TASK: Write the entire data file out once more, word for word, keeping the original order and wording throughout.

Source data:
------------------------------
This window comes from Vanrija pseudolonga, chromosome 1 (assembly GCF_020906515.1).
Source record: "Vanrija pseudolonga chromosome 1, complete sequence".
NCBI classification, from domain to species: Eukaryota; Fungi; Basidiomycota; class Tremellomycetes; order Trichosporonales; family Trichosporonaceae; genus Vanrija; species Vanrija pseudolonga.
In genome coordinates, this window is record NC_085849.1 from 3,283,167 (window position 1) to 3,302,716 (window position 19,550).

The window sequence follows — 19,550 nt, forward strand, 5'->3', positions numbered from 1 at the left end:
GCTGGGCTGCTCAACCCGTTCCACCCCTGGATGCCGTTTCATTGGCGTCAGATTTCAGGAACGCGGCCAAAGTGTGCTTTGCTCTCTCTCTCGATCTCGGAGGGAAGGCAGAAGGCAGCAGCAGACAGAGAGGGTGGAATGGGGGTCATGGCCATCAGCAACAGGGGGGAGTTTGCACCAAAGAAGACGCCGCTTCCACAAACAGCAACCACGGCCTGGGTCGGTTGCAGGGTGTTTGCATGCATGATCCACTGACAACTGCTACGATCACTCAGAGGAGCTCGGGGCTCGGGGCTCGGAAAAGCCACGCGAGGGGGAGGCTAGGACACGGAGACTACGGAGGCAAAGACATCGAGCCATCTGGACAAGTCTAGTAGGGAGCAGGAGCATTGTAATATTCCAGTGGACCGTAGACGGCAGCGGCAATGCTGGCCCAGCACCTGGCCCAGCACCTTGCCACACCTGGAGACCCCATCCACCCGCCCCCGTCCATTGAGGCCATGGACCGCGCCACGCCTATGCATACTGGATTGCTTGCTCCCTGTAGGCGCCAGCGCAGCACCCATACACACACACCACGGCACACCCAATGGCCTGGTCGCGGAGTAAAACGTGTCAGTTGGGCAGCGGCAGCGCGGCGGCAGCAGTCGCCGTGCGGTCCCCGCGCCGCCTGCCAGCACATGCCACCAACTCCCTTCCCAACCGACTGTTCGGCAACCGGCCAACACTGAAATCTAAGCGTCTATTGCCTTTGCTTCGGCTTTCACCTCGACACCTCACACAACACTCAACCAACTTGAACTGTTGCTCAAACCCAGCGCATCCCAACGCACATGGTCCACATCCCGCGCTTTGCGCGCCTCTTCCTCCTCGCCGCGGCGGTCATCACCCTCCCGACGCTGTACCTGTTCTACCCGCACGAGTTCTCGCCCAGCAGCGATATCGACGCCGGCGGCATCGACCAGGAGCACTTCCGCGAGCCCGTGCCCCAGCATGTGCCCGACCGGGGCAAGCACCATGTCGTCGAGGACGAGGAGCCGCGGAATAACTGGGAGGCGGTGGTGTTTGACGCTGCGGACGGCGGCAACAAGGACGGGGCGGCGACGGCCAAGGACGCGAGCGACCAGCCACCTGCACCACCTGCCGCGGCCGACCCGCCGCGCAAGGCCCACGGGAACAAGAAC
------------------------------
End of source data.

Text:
This window comes from Vanrija pseudolonga, chromosome 1 (assembly GCF_020906515.1).
Source record: "Vanrija pseudolonga chromosome 1, complete sequence".
NCBI classification, from domain to species: Eukaryota; Fungi; Basidiomycota; class Tremellomycetes; order Trichosporonales; family Trichosporonaceae; genus Vanrija; species Vanrija pseudolonga.
In genome coordinates, this window is record NC_085849.1 from 3,283,167 (window position 1) to 3,302,716 (window position 19,550).

The window sequence follows — 19,550 nt, forward strand, 5'->3', positions numbered from 1 at the left end:
GCTGGGCTGCTCAACCCGTTCCACCCCTGGATGCCGTTTCATTGGCGTCAGATTTCAGGAACGCGGCCAAAGTGTGCTTTGCTCTCTCTCTCGATCTCGGAGGGAAGGCAGAAGGCAGCAGCAGACAGAGAGGGTGGAATGGGGGTCATGGCCATCAGCAACAGGGGGGAGTTTGCACCAAAGAAGACGCCGCTTCCACAAACAGCAACCACGGCCTGGGTCGGTTGCAGGGTGTTTGCATGCATGATCCACTGACAACTGCTACGATCACTCAGAGGAGCTCGGGGCTCGGGGCTCGGAAAAGCCACGCGAGGGGGAGGCTAGGACACGGAGACTACGGAGGCAAAGACATCGAGCCATCTGGACAAGTCTAGTAGGGAGCAGGAGCATTGTAATATTCCAGTGGACCGTAGACGGCAGCGGCAATGCTGGCCCAGCACCTGGCCCAGCACCTTGCCACACCTGGAGACCCCATCCACCCGCCCCCGTCCATTGAGGCCATGGACCGCGCCACGCCTATGCATACTGGATTGCTTGCTCCCTGTAGGCGCCAGCGCAGCACCCATACACACACACCACGGCACACCCAATGGCCTGGTCGCGGAGTAAAACGTGTCAGTTGGGCAGCGGCAGCGCGGCGGCAGCAGTCGCCGTGCGGTCCCCGCGCCGCCTGCCAGCACATGCCACCAACTCCCTTCCCAACCGACTGTTCGGCAACCGGCCAACACTGAAATCTAAGCGTCTATTGCCTTTGCTTCGGCTTTCACCTCGACACCTCACACAACACTCAACCAACTTGAACTGTTGCTCAAACCCAGCGCATCCCAACGCACATGGTCCACATCCCGCGCTTTGCGCGCCTCTTCCTCCTCGCCGCGGCGGTCATCACCCTCCCGACGCTGTACCTGTTCTACCCGCACGAGTTCTCGCCCAGCAGCGATATCGACGCCGGCGGCATCGACCAGGAGCACTTCCGCGAGCCCGTGCCCCAGCATGTGCCCGACCGGGGCAAGCACCATGTCGTCGAGGACGAGGAGCCGCGGAATAACTGGGAGGCGGTGGTGTTTGACGCTGCGGACGGCGGCAACAAGGACGGGGCGGCGACGGCCAAGGACGCGAGCGACCAGCCACCTGCACCACCTGCCGCGGCCGACCCGCCGCGCAAGGCCCACGGGAACAAGAAC